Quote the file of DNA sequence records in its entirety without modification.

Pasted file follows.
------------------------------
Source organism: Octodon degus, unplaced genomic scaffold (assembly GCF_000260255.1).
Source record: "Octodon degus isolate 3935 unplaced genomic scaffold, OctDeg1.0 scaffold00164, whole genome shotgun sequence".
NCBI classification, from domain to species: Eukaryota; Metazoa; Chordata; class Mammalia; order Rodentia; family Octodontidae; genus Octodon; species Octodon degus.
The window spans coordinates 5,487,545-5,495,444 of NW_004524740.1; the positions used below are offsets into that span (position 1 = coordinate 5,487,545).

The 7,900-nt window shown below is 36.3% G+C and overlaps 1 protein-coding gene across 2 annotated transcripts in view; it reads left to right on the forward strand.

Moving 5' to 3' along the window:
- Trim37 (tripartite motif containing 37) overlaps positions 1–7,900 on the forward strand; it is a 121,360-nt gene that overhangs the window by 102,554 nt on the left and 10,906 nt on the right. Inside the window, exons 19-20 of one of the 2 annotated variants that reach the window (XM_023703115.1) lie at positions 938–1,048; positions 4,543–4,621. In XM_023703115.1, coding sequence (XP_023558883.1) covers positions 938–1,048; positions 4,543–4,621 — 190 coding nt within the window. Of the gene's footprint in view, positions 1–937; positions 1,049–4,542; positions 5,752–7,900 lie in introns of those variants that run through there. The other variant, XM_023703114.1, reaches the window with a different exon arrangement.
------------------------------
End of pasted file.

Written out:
Source organism: Octodon degus, unplaced genomic scaffold (assembly GCF_000260255.1).
Source record: "Octodon degus isolate 3935 unplaced genomic scaffold, OctDeg1.0 scaffold00164, whole genome shotgun sequence".
NCBI classification, from domain to species: Eukaryota; Metazoa; Chordata; class Mammalia; order Rodentia; family Octodontidae; genus Octodon; species Octodon degus.
The window spans coordinates 5,487,545-5,495,444 of NW_004524740.1; the positions used below are offsets into that span (position 1 = coordinate 5,487,545).

The 7,900-nt window shown below is 36.3% G+C and overlaps 1 protein-coding gene across 2 annotated transcripts in view; it reads left to right on the forward strand.

Moving 5' to 3' along the window:
- Trim37 (tripartite motif containing 37) overlaps positions 1–7,900 on the forward strand; it is a 121,360-nt gene that overhangs the window by 102,554 nt on the left and 10,906 nt on the right. Inside the window, exons 19-20 of one of the 2 annotated variants that reach the window (XM_023703115.1) lie at positions 938–1,048; positions 4,543–4,621. In XM_023703115.1, coding sequence (XP_023558883.1) covers positions 938–1,048; positions 4,543–4,621 — 190 coding nt within the window. Of the gene's footprint in view, positions 1–937; positions 1,049–4,542; positions 5,752–7,900 lie in introns of those variants that run through there. The other variant, XM_023703114.1, reaches the window with a different exon arrangement.